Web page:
War on Terrorism

Tuesday, February 10, 2009

Wounded Canadian Troops Share Stories, Inspiration With Mullen

By Donna Miles
American Forces Press Service

Feb. 10, 2009 - The chairman of the Joint Chiefs of Staff heard firsthand accounts today about the mission in Afghanistan from Canadian soldiers who recently returned from deployments there, including two amputees who have elected to stay on duty. Navy Adm. Mike Mullen met with about 40 soldiers. Among them were Cpl. Billy Kerr and Master Cpl. Mike Trauner, who lost limbs to improvised explosive devices in separate attacks outside Kandahar.

"As has been the case for me in recent years, whenever I sit down with those who have been injured, I come away more inspired by them than I had expected and anticipated," Mullen said during a joint news conference. "These are two great men who look forward to fulfilling their own dreams. It was an honor to be with them."

Kerr and Trauner share not only similar injuries and therapies, but also a belief in the NATO-led International Security Assistance Force mission in Afghanistan and a desire to continue serving in the Canadian army.

Kerr, 41, is a reservist who volunteered for his second deployment to Afghanistan, where he served as an embedded mentor for the Afghan National Police. "I thought it was something worth doing," Kerr said of his decision to return. "I felt like it wasn't done."

Kerr's second tour of duty was a near-constant fight, with the enemy uncomfortably close to his base. "At 300 meters you got shot at, at 400 meters you were in a big fight, and at 500 meters you were at their door," he said.

But as an infantryman, he said "wanting to get in the thick of it" was simply "what you do, ... part of your mentality," so he embraced the mission as he patrolled with the "Razorbacks," a unit that blended infantry and military police troops.

During a foot patrol in October, Kerr was the fifth soldier into a doorway when a remote-controlled blast severed both legs and his left arm from his body. He never lost consciousness, and remembers looking at what was left of his body and expecting -- even wanting -- to die.

He didn't. Rushed for care at Kandahar Airfield, then Landstuhl Army Medical Center in Germany, then back to Canada, Kerr cheated the death he had expected. Less than two months after his injury, he was took his first steps on two prostheses. He expects to be able to walk with a cane by late April.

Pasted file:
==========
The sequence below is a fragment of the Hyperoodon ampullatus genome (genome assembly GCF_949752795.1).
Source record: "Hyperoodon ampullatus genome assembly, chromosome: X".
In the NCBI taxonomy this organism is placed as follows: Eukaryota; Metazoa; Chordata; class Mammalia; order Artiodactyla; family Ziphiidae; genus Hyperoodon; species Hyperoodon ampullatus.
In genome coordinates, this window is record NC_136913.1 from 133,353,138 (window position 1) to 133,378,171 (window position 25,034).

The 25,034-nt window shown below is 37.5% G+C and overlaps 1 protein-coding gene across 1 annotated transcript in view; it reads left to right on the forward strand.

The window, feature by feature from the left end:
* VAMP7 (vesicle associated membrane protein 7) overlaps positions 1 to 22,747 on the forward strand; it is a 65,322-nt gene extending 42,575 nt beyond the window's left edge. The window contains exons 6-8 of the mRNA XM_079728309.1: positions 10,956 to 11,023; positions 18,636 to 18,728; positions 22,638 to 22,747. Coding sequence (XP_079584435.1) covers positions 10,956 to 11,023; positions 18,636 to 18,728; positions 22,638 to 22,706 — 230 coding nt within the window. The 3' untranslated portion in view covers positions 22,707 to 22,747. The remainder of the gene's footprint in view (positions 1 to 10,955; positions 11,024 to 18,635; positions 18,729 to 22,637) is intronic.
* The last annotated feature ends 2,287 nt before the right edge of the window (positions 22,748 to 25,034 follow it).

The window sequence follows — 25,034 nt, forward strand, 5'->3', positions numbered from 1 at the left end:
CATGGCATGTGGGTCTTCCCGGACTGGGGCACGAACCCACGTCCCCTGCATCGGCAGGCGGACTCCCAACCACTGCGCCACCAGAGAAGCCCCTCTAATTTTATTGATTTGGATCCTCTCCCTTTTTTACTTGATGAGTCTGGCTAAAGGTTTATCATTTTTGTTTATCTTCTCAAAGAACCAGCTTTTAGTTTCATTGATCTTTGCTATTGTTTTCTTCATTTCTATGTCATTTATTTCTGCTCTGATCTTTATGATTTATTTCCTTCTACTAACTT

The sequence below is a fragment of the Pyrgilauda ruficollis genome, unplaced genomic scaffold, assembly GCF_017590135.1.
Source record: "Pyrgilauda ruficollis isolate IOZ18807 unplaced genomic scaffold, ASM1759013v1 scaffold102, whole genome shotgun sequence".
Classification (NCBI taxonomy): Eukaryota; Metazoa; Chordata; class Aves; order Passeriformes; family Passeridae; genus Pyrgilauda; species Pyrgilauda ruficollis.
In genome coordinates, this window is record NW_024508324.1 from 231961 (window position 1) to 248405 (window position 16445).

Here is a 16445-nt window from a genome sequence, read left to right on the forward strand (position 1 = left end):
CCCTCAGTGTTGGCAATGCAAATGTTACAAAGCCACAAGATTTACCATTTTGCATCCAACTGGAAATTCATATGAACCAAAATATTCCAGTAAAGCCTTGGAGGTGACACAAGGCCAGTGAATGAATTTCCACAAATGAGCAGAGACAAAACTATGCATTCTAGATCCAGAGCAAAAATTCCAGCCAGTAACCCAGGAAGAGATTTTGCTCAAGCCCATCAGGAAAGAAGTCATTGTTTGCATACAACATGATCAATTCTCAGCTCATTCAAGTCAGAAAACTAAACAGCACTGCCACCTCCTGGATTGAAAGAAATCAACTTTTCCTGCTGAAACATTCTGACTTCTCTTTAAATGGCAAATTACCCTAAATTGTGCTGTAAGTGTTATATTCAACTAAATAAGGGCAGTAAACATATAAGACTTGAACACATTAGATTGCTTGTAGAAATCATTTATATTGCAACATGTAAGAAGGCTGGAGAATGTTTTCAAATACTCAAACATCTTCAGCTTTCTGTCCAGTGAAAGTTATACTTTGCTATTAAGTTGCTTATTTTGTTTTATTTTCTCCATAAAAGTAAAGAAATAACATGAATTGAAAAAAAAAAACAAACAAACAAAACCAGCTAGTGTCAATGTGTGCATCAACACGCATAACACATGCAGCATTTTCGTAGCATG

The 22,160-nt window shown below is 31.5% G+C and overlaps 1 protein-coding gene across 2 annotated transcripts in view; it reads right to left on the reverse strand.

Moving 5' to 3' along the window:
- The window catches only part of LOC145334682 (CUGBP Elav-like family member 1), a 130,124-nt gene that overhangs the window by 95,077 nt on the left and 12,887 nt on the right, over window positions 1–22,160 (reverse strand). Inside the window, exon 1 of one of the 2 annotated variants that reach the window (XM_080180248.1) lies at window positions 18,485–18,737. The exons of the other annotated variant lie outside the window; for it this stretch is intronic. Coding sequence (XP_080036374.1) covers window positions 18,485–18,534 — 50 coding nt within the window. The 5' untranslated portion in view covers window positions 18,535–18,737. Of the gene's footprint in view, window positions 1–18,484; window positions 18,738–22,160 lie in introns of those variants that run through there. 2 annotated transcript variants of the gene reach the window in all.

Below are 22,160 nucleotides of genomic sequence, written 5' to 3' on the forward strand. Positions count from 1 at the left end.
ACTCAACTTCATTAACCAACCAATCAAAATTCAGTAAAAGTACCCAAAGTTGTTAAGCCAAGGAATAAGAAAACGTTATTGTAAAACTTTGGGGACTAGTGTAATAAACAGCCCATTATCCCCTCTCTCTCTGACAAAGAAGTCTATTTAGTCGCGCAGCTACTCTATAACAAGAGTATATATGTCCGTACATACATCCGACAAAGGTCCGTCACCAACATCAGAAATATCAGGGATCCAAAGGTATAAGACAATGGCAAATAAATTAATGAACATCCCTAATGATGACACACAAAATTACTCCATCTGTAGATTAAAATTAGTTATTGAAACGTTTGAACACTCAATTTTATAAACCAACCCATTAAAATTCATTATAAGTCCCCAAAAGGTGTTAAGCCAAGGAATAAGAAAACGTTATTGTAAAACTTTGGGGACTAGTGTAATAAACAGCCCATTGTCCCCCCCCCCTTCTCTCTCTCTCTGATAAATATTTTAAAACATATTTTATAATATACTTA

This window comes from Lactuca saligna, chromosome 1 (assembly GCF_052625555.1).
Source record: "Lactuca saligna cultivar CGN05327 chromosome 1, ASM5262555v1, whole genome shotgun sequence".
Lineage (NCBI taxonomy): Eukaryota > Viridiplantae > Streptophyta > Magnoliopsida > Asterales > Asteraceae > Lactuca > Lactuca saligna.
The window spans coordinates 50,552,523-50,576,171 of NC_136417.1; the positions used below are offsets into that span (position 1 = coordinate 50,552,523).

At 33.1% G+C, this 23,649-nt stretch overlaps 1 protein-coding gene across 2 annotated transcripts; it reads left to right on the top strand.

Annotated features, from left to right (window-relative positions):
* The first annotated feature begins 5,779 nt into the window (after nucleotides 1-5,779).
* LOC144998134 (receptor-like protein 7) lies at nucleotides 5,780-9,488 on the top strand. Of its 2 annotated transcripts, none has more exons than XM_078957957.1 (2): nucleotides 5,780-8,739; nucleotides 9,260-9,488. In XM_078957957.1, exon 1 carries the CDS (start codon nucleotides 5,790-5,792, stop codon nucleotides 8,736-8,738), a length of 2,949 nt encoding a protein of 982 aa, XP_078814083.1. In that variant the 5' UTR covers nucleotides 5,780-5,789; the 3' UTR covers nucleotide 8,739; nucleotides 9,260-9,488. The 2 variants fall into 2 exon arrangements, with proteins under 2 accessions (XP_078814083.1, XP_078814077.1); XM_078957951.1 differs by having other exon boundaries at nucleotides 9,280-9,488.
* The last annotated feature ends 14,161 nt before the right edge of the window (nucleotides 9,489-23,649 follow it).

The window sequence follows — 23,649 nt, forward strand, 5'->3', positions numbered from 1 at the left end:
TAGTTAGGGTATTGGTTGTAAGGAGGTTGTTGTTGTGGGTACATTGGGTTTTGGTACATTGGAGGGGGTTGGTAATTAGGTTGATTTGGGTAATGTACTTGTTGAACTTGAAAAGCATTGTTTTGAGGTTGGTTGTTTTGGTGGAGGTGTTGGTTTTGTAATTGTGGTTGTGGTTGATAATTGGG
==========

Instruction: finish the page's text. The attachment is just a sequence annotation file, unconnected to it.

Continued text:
Trauner, 29, shares a similar story. Less than three months after deploying to Afghanistan in September, he encountered an IED during a dismounted patrol west of Kandahar. The blast -- most likely from an artillery shell strapped to a mortar, he believes -- knocked Kerr 20 feet into the air and destroyed his weapon.

It also took both of his legs and broke 25 bones in his left hand.

Asked by medics who rushed to his care in Kandahar to rate his pain level from 1 to 10, Trauner told them it was 100. He said he died twice -- during his initial surgery, then during the flight to Landstuhl -- but was brought back to life.

Eight surgeries later, Trauner expects to receive his prosthetic legs later this week. He's still being treated for his hand injuries at a rehabilitation center here.

Both Trauner and Kerr want to stay on active duty. "I really, really do," Trauner said, while conceding that he most likely will have to move into an administrative position. "I'm very proud to stay."

"I'm not going anywhere," echoed Kerr. But unlike Trauner, he envisions himself being back in an infantry job. "I want to be kicking in doors again," he said. "I would be back there now if I could."

Kerr dismisses what he sometimes hears on TV or reads in the papers about the mission in Afghanistan going downhill. "Opinions are always opinions," he said, adding that people who haven't been there don't really know what's going on there.

"I think we are doing some good and making progress there," he said. "I felt really good going into this mission. I left like I was really contributing."

Trauner said that as a soldier, his job is to follow orders and do what he's told. But deep down, he said, there's a deep personal motivation that inspires him to continue serving.

"If we didn't do the job, who would?" he said. "We do it because we don't want our families and other people's families to be at risk."

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